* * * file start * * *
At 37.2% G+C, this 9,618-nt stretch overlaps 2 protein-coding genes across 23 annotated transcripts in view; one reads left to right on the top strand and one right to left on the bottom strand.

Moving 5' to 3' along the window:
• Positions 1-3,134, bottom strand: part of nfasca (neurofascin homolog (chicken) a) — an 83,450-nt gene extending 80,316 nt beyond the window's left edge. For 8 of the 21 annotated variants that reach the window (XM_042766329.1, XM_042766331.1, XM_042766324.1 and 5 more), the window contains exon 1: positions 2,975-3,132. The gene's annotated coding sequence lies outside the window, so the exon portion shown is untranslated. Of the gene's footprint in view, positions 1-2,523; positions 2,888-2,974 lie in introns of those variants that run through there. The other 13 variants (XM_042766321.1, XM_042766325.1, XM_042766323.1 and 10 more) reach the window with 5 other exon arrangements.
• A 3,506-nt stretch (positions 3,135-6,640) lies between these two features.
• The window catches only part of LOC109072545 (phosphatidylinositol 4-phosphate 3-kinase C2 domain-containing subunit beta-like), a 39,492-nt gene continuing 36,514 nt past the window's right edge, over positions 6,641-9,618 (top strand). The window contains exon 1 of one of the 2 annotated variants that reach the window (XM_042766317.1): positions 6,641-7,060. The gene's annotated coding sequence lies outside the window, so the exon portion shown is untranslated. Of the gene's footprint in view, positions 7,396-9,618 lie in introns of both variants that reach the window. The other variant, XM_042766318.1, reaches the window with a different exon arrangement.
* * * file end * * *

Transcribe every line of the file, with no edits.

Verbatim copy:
At 37.2% G+C, this 9,618-nt stretch overlaps 2 protein-coding genes across 23 annotated transcripts in view; one reads left to right on the top strand and one right to left on the bottom strand.

Moving 5' to 3' along the window:
• Positions 1-3,134, bottom strand: part of nfasca (neurofascin homolog (chicken) a) — an 83,450-nt gene extending 80,316 nt beyond the window's left edge. For 8 of the 21 annotated variants that reach the window (XM_042766329.1, XM_042766331.1, XM_042766324.1 and 5 more), the window contains exon 1: positions 2,975-3,132. The gene's annotated coding sequence lies outside the window, so the exon portion shown is untranslated. Of the gene's footprint in view, positions 1-2,523; positions 2,888-2,974 lie in introns of those variants that run through there. The other 13 variants (XM_042766321.1, XM_042766325.1, XM_042766323.1 and 10 more) reach the window with 5 other exon arrangements.
• A 3,506-nt stretch (positions 3,135-6,640) lies between these two features.
• The window catches only part of LOC109072545 (phosphatidylinositol 4-phosphate 3-kinase C2 domain-containing subunit beta-like), a 39,492-nt gene continuing 36,514 nt past the window's right edge, over positions 6,641-9,618 (top strand). The window contains exon 1 of one of the 2 annotated variants that reach the window (XM_042766317.1): positions 6,641-7,060. The gene's annotated coding sequence lies outside the window, so the exon portion shown is untranslated. Of the gene's footprint in view, positions 7,396-9,618 lie in introns of both variants that reach the window. The other variant, XM_042766318.1, reaches the window with a different exon arrangement.